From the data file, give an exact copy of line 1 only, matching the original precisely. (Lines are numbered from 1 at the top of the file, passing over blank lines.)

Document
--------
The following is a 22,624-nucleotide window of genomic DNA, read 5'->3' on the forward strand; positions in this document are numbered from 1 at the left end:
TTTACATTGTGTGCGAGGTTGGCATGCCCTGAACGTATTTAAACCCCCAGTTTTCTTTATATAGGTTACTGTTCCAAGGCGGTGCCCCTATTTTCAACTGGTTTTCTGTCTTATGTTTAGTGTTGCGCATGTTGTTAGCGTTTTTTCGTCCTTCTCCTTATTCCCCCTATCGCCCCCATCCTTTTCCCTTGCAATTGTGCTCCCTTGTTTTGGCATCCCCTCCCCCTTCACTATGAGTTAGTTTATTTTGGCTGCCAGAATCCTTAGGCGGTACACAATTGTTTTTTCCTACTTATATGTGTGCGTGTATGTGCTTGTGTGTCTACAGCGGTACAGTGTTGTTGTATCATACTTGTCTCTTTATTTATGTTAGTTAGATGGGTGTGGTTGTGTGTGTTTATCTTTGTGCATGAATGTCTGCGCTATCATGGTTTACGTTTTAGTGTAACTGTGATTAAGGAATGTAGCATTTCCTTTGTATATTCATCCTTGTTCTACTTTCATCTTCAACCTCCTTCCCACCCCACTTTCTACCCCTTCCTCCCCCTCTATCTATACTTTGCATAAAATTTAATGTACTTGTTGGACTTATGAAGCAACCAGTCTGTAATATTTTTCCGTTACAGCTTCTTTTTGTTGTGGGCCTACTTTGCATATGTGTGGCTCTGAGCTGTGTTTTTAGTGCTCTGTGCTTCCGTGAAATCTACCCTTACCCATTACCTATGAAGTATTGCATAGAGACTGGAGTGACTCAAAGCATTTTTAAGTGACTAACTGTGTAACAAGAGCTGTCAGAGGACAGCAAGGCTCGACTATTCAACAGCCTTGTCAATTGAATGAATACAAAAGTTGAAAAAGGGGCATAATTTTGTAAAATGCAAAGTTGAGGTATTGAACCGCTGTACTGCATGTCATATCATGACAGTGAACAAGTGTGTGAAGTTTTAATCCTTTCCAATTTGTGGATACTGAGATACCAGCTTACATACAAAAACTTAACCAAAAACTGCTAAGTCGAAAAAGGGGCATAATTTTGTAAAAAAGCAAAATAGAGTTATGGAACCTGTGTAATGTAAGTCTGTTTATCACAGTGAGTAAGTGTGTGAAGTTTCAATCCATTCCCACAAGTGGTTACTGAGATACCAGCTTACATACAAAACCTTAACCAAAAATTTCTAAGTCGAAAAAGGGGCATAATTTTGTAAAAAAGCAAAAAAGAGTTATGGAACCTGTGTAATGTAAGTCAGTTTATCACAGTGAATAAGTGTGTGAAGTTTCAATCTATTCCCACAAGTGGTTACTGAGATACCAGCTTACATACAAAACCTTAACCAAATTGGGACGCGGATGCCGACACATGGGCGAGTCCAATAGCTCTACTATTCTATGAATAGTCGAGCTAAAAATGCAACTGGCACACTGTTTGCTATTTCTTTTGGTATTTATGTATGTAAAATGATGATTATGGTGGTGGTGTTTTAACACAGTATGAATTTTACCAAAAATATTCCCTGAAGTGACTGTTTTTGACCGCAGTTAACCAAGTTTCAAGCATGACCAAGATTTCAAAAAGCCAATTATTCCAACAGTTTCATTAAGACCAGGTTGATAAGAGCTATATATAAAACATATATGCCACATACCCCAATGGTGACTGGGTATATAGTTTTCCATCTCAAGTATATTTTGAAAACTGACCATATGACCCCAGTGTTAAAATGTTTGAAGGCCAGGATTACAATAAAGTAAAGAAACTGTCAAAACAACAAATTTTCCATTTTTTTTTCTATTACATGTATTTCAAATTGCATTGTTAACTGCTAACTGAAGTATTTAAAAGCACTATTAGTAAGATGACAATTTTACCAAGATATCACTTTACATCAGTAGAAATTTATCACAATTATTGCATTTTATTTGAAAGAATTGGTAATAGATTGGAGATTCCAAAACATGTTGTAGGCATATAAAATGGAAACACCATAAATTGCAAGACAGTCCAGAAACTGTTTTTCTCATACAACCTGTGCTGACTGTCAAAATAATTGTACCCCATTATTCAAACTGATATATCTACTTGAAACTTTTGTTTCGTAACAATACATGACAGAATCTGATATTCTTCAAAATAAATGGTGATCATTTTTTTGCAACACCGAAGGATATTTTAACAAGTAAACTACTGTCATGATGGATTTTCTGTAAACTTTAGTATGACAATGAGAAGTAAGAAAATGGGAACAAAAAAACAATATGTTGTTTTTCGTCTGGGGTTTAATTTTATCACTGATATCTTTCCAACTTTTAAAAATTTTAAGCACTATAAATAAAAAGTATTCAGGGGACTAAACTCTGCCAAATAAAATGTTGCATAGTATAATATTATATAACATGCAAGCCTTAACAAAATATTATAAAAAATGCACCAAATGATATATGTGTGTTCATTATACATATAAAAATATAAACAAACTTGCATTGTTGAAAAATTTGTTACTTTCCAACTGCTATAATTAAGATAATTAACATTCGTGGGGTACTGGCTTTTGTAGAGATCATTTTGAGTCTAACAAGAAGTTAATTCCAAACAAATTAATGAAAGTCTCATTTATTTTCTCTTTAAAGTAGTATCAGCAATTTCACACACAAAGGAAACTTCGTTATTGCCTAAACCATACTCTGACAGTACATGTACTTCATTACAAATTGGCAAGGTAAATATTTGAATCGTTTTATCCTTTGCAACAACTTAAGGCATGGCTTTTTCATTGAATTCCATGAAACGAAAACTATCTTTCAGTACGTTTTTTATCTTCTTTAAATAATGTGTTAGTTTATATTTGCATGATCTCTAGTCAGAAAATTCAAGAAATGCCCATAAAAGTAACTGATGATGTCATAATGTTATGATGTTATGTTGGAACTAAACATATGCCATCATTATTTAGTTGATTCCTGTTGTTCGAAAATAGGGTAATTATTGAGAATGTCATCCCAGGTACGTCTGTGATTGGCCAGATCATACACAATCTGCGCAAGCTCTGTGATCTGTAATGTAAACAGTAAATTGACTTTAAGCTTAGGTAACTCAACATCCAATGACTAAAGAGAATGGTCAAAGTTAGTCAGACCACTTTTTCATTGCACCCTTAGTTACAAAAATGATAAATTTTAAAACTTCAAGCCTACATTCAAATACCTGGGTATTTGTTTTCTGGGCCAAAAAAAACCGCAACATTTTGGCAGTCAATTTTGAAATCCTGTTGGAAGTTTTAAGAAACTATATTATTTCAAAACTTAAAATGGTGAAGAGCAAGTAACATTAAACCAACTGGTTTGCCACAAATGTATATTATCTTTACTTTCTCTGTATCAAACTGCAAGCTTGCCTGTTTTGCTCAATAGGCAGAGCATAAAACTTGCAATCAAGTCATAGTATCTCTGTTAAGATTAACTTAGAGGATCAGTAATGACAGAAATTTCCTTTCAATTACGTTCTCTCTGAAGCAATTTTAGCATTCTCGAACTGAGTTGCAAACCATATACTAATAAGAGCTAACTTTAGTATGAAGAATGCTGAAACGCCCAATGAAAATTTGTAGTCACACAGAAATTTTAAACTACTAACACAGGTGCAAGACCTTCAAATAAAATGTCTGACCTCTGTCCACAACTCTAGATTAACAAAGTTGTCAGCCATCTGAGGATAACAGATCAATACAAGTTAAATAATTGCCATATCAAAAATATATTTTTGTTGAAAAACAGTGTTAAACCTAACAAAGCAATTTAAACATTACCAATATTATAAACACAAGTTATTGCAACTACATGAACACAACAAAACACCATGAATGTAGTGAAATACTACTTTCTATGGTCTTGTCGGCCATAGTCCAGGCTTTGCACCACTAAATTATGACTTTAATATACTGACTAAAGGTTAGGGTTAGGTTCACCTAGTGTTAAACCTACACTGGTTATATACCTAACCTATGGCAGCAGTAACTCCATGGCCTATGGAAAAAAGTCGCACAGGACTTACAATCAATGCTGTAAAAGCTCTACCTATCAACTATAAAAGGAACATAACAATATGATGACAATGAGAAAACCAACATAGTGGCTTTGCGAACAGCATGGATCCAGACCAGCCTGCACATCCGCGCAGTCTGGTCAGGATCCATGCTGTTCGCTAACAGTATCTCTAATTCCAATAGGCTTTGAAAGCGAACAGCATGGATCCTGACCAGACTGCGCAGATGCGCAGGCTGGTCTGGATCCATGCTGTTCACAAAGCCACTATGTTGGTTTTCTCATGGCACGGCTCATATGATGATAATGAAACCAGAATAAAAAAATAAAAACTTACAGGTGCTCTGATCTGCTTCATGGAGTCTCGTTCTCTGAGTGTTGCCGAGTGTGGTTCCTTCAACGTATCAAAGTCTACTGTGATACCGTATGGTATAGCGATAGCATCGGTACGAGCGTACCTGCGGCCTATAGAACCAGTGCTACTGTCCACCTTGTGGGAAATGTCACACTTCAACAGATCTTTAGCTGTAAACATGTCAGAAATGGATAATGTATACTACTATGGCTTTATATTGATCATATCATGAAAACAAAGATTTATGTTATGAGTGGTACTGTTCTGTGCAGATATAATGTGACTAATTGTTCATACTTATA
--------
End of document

The following is a 22,624-nucleotide window of genomic DNA, read 5'->3' on the forward strand; positions in this document are numbered from 1 at the left end: